The broken-windows theory, formulated by Kelling and James Q. Wilson, was premised on a simple concept: focusing on minor offenses and community disorder could substantially reduce crime by creating an environment in which criminals did not feel at home.

Kelling worked with then-transit police chief Bratton to implement the broken-windows theory in the New York City subways. When transit cops arrested fare evaders, they learned that one out of seven was either carrying a weapon or had an outstanding warrant. Police then asked the next questions: Where did you get the gun? What do you know about other crimes not related to guns? When Bratton became NYPD chief, he made the broken-windows theory part of standard NYPD practice, and crime in New York City began its historic dive. New York City is now the safest large city in America, a place where criminals no longer feel at home.

Application of broken-windows theory in counterterrorist policing has two components: the first is creating a hostile environment for terrorists; the second is recognizing that terrorism's equivalents to subway fare beating are illegal border crossings, forged documents, and other relatively minor precursor crimes that terrorists often commit to fund the operations to prepare their attacks.

The NYPD, under the leadership of Ray Kelly, has created perhaps the least friendly environment for terrorists in the country. Operation Atlas increases police presence at major NYC entry points and landmarks. Hercules units—heavily armed officers in unannounced locations—create a sense of omnipresence by conducting drills and staging scenes that leave a dramatic impression. These techniques prevented a plot to blow up the Brooklyn Bridge: al-Qaeda operative Lyman Faris, sent to survey the bridge, was recorded as saying that "the weather was too hot" to complete the operation.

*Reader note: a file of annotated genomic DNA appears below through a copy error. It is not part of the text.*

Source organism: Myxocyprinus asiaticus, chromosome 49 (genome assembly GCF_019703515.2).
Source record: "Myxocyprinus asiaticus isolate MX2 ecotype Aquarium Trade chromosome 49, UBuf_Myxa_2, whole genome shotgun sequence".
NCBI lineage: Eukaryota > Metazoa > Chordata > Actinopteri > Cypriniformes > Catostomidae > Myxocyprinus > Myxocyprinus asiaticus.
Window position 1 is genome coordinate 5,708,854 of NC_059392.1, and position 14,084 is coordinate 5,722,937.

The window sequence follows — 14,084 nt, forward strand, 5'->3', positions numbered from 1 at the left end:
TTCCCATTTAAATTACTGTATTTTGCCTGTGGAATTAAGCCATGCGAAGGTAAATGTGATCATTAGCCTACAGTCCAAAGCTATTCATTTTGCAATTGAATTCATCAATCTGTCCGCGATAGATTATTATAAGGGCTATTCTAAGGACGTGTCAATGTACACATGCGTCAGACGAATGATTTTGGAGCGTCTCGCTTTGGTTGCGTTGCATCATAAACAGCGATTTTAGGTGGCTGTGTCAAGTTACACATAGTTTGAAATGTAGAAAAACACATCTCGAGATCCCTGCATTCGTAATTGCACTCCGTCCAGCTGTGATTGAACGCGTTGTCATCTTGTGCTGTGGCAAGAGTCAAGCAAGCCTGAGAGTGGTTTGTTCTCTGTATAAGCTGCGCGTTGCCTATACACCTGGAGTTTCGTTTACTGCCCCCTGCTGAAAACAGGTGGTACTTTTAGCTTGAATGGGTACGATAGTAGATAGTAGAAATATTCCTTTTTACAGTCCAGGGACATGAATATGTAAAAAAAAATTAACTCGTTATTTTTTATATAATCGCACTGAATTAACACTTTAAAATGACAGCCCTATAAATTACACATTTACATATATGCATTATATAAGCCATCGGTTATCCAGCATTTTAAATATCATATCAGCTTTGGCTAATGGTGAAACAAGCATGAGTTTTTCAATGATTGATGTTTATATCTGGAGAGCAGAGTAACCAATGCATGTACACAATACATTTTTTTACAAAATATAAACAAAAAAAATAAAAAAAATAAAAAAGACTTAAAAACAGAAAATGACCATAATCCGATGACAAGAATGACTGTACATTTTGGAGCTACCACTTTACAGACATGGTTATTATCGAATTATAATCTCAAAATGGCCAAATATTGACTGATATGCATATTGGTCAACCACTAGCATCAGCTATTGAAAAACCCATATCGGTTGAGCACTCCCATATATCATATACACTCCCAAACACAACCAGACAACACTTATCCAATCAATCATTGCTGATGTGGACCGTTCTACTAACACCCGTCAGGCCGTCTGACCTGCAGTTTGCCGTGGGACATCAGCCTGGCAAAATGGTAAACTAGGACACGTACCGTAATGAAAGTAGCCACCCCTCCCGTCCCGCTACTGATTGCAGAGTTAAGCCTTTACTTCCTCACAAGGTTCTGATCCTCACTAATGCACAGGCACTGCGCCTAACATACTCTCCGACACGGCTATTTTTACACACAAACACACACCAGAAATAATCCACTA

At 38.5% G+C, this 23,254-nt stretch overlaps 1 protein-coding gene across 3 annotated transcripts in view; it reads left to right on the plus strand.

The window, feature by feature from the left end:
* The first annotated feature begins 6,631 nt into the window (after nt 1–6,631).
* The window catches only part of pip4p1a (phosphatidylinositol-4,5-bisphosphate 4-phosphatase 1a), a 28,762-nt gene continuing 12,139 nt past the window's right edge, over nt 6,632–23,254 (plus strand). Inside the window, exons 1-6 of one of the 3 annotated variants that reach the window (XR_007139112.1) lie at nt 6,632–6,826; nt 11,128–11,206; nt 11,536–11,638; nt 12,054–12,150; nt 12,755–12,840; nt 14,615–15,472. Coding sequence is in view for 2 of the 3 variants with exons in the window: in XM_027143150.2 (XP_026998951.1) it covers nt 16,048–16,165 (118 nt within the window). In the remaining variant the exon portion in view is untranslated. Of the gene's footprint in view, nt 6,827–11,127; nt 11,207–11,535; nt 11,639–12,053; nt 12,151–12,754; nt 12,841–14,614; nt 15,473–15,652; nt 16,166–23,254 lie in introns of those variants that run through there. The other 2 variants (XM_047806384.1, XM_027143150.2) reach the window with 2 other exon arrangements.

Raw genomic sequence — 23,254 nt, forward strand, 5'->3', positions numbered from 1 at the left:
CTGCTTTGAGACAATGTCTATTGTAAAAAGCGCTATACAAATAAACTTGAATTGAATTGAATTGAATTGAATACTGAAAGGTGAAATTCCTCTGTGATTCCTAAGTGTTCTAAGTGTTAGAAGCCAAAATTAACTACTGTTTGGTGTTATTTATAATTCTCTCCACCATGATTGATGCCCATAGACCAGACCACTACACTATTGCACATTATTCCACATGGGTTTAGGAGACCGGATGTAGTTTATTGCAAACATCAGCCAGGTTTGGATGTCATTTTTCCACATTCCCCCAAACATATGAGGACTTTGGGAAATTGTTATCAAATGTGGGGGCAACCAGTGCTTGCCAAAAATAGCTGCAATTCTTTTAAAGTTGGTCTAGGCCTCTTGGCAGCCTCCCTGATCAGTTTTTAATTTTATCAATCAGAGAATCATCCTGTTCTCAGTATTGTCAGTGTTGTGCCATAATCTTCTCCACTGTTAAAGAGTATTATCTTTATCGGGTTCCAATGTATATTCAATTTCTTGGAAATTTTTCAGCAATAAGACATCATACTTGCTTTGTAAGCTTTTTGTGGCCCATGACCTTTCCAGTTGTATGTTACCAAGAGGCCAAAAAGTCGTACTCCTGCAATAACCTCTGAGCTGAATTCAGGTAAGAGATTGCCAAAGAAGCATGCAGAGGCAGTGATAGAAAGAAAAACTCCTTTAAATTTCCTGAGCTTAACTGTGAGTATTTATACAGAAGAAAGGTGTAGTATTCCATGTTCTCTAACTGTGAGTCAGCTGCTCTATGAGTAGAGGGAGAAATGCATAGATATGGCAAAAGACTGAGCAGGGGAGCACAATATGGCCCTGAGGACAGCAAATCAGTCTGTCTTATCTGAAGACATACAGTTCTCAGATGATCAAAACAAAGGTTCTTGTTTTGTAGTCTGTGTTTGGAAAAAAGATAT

Police can also create a terrorist-unfriendly environment using cameras, random screenings, and sophisticated sensors. London offers a useful model: more than 40,000 closed-circuit cameras were vital in identifying and apprehending terrorists, as the 7/7 investigations showed. Atlanta has placed cameras at critical sites and offers an example of how police can partner financially with the private sector. New York City's MTA is spending $250 million to install cameras throughout its system. Thecity is currently considering the construction of a similar "ring of steel" around the financial district in lower Manhattan.